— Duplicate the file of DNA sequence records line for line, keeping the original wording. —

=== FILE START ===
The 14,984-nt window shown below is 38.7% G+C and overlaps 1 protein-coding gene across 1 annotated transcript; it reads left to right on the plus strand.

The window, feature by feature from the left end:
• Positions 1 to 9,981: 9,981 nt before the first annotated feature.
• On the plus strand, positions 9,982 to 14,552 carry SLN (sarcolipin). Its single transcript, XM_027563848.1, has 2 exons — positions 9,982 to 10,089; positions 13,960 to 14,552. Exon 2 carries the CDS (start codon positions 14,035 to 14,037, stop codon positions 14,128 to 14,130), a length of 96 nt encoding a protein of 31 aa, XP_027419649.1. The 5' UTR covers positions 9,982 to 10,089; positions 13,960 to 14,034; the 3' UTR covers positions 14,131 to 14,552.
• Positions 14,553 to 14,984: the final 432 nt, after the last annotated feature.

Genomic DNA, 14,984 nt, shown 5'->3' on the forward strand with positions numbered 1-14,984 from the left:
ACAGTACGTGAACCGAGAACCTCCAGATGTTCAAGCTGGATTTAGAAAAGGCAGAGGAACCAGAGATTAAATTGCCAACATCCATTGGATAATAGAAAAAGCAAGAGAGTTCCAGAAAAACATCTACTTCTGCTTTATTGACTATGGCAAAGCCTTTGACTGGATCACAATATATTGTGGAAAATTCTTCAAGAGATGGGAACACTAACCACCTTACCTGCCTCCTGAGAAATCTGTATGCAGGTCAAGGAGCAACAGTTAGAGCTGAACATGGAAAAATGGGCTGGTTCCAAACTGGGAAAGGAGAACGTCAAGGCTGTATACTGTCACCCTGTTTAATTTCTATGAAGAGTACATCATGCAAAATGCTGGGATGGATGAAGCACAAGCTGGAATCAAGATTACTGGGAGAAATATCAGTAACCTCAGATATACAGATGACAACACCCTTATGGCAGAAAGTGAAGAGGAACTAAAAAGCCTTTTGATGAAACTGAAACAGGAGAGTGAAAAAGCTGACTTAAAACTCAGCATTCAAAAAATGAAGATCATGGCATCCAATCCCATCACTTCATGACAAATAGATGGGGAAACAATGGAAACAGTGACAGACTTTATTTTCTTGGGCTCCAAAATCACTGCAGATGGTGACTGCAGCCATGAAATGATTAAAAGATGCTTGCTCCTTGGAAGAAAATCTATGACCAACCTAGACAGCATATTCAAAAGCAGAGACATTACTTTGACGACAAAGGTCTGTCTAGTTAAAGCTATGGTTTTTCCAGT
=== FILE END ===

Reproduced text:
The 14,984-nt window shown below is 38.7% G+C and overlaps 1 protein-coding gene across 1 annotated transcript; it reads left to right on the plus strand.

The window, feature by feature from the left end:
• Positions 1 to 9,981: 9,981 nt before the first annotated feature.
• On the plus strand, positions 9,982 to 14,552 carry SLN (sarcolipin). Its single transcript, XM_027563848.1, has 2 exons — positions 9,982 to 10,089; positions 13,960 to 14,552. Exon 2 carries the CDS (start codon positions 14,035 to 14,037, stop codon positions 14,128 to 14,130), a length of 96 nt encoding a protein of 31 aa, XP_027419649.1. The 5' UTR covers positions 9,982 to 10,089; positions 13,960 to 14,034; the 3' UTR covers positions 14,131 to 14,552.
• Positions 14,553 to 14,984: the final 432 nt, after the last annotated feature.

Genomic DNA, 14,984 nt, shown 5'->3' on the forward strand with positions numbered 1-14,984 from the left:
ACAGTACGTGAACCGAGAACCTCCAGATGTTCAAGCTGGATTTAGAAAAGGCAGAGGAACCAGAGATTAAATTGCCAACATCCATTGGATAATAGAAAAAGCAAGAGAGTTCCAGAAAAACATCTACTTCTGCTTTATTGACTATGGCAAAGCCTTTGACTGGATCACAATATATTGTGGAAAATTCTTCAAGAGATGGGAACACTAACCACCTTACCTGCCTCCTGAGAAATCTGTATGCAGGTCAAGGAGCAACAGTTAGAGCTGAACATGGAAAAATGGGCTGGTTCCAAACTGGGAAAGGAGAACGTCAAGGCTGTATACTGTCACCCTGTTTAATTTCTATGAAGAGTACATCATGCAAAATGCTGGGATGGATGAAGCACAAGCTGGAATCAAGATTACTGGGAGAAATATCAGTAACCTCAGATATACAGATGACAACACCCTTATGGCAGAAAGTGAAGAGGAACTAAAAAGCCTTTTGATGAAACTGAAACAGGAGAGTGAAAAAGCTGACTTAAAACTCAGCATTCAAAAAATGAAGATCATGGCATCCAATCCCATCACTTCATGACAAATAGATGGGGAAACAATGGAAACAGTGACAGACTTTATTTTCTTGGGCTCCAAAATCACTGCAGATGGTGACTGCAGCCATGAAATGATTAAAAGATGCTTGCTCCTTGGAAGAAAATCTATGACCAACCTAGACAGCATATTCAAAAGCAGAGACATTACTTTGACGACAAAGGTCTGTCTAGTTAAAGCTATGGTTTTTCCAGT